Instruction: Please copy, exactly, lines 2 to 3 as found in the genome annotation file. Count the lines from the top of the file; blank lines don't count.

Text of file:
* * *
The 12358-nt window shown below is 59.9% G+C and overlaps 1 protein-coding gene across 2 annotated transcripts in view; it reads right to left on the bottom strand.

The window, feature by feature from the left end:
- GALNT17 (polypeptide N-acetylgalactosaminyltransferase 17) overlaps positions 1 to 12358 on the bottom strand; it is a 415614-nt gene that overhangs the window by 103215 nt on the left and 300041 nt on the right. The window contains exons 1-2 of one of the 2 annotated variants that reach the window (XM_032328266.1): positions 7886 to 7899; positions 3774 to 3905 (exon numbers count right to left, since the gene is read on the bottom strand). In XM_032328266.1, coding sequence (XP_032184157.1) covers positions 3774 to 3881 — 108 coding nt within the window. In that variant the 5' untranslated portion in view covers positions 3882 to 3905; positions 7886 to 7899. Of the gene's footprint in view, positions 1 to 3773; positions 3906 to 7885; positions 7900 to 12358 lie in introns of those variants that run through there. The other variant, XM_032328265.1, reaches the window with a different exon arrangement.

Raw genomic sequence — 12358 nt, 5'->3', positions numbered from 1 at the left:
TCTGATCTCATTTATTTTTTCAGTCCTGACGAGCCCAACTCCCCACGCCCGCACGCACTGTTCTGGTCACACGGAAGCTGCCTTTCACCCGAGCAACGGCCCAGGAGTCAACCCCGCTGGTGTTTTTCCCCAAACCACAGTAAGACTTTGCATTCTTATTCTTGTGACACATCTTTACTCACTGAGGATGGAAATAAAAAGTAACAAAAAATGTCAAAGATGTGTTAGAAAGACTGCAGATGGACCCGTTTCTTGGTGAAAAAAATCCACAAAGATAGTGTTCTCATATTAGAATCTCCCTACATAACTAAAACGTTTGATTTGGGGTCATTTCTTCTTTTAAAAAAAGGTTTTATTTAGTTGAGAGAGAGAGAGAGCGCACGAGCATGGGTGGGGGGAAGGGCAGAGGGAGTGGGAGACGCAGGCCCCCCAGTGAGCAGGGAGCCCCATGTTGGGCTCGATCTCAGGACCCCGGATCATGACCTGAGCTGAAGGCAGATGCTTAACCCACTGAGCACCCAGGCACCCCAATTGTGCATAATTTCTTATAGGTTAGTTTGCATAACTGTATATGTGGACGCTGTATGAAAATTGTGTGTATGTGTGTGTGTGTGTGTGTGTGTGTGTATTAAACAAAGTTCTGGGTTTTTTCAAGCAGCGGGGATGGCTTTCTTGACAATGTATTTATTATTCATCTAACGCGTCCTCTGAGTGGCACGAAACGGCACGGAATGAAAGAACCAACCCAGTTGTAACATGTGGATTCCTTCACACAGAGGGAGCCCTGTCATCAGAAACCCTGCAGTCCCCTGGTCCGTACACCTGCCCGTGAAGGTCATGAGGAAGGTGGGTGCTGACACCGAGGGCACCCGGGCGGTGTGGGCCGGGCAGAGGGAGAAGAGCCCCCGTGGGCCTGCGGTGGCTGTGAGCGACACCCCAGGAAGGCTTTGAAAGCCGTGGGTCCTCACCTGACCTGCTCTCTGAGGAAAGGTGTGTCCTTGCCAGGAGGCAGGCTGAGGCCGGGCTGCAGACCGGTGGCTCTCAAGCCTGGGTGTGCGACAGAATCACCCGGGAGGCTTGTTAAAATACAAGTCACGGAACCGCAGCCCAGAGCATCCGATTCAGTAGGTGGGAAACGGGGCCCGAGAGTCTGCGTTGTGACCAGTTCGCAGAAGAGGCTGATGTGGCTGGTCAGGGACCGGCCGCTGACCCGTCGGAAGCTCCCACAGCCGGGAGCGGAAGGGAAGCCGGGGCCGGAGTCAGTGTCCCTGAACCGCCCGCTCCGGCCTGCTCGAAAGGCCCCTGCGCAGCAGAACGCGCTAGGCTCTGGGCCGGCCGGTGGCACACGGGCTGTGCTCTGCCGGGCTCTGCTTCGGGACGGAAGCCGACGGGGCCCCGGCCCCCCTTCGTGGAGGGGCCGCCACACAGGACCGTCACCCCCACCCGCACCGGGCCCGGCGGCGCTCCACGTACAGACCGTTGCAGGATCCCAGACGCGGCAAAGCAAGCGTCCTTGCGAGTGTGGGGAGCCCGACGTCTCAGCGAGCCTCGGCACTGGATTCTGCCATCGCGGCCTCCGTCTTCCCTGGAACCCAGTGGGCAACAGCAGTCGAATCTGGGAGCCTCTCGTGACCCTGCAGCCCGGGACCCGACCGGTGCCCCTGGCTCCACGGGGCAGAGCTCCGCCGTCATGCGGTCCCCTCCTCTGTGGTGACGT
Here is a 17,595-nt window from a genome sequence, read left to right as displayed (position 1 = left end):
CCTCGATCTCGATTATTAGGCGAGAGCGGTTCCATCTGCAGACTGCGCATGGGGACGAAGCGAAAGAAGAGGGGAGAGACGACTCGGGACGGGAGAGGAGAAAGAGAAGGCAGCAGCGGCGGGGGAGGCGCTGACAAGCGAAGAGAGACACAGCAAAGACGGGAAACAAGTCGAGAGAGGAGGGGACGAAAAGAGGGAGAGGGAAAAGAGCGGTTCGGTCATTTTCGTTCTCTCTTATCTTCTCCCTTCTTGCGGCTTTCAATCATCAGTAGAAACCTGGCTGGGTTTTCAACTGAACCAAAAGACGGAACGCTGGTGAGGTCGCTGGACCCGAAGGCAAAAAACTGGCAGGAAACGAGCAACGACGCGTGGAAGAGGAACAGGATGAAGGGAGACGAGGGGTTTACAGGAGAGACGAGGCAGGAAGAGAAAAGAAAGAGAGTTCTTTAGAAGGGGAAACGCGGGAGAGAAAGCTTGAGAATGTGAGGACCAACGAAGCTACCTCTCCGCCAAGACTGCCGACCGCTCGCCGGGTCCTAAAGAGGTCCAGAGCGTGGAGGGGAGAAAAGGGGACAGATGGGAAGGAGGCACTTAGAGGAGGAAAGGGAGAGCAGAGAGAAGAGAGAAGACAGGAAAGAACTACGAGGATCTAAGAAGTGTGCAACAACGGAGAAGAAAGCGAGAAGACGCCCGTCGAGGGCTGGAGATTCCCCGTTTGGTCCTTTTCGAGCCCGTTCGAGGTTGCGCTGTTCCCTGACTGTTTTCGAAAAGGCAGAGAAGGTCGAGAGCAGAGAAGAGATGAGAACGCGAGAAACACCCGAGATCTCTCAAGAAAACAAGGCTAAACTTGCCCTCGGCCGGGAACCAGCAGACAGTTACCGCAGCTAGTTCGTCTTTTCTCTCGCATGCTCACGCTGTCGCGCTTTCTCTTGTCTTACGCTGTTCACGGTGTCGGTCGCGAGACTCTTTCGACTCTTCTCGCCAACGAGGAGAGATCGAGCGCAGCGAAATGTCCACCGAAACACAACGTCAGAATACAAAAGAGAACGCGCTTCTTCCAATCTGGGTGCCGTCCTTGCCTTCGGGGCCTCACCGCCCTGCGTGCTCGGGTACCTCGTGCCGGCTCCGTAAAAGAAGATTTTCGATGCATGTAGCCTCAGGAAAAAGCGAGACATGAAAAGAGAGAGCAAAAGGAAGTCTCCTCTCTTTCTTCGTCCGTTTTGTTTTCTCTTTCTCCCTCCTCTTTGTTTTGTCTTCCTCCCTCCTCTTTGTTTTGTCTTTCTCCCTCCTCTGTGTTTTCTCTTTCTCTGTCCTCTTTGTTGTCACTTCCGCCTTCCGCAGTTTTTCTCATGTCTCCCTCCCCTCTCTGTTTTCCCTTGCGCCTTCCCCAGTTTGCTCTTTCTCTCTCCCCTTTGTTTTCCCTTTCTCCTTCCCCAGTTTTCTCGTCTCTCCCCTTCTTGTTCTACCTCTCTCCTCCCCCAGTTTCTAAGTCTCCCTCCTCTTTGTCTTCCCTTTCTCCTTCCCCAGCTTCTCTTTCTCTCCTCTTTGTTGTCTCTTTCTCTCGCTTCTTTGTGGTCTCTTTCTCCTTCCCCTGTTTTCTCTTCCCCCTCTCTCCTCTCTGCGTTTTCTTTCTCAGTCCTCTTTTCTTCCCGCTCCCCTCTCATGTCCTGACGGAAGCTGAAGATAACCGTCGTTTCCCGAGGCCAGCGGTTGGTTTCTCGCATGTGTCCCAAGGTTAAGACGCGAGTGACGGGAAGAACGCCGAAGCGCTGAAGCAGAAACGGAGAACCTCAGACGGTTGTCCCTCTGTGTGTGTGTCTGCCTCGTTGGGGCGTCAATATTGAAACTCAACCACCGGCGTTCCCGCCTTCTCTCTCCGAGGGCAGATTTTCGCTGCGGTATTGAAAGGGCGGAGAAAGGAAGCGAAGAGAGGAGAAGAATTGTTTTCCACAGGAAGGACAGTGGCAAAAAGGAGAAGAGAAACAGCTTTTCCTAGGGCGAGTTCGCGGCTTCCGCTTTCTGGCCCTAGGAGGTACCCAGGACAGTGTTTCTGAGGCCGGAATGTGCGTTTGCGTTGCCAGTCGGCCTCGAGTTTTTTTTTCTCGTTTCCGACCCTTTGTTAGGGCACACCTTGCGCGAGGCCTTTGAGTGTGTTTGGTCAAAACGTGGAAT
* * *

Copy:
The window, feature by feature from the left end:
- GALNT17 (polypeptide N-acetylgalactosaminyltransferase 17) overlaps positions 1 to 12358 on the bottom strand; it is a 415614-nt gene that overhangs the window by 103215 nt on the left and 300041 nt on the right. The window contains exons 1-2 of one of the 2 annotated variants that reach the window (XM_032328266.1): positions 7886 to 7899; positions 3774 to 3905 (exon numbers count right to left, since the gene is read on the bottom strand). In XM_032328266.1, coding sequence (XP_032184157.1) covers positions 3774 to 3881 — 108 coding nt within the window. In that variant the 5' untranslated portion in view covers positions 3882 to 3905; positions 7886 to 7899. Of the gene's footprint in view, positions 1 to 3773; positions 3906 to 7885; positions 7900 to 12358 lie in introns of those variants that run through there. The other variant, XM_032328265.1, reaches the window with a different exon arrangement.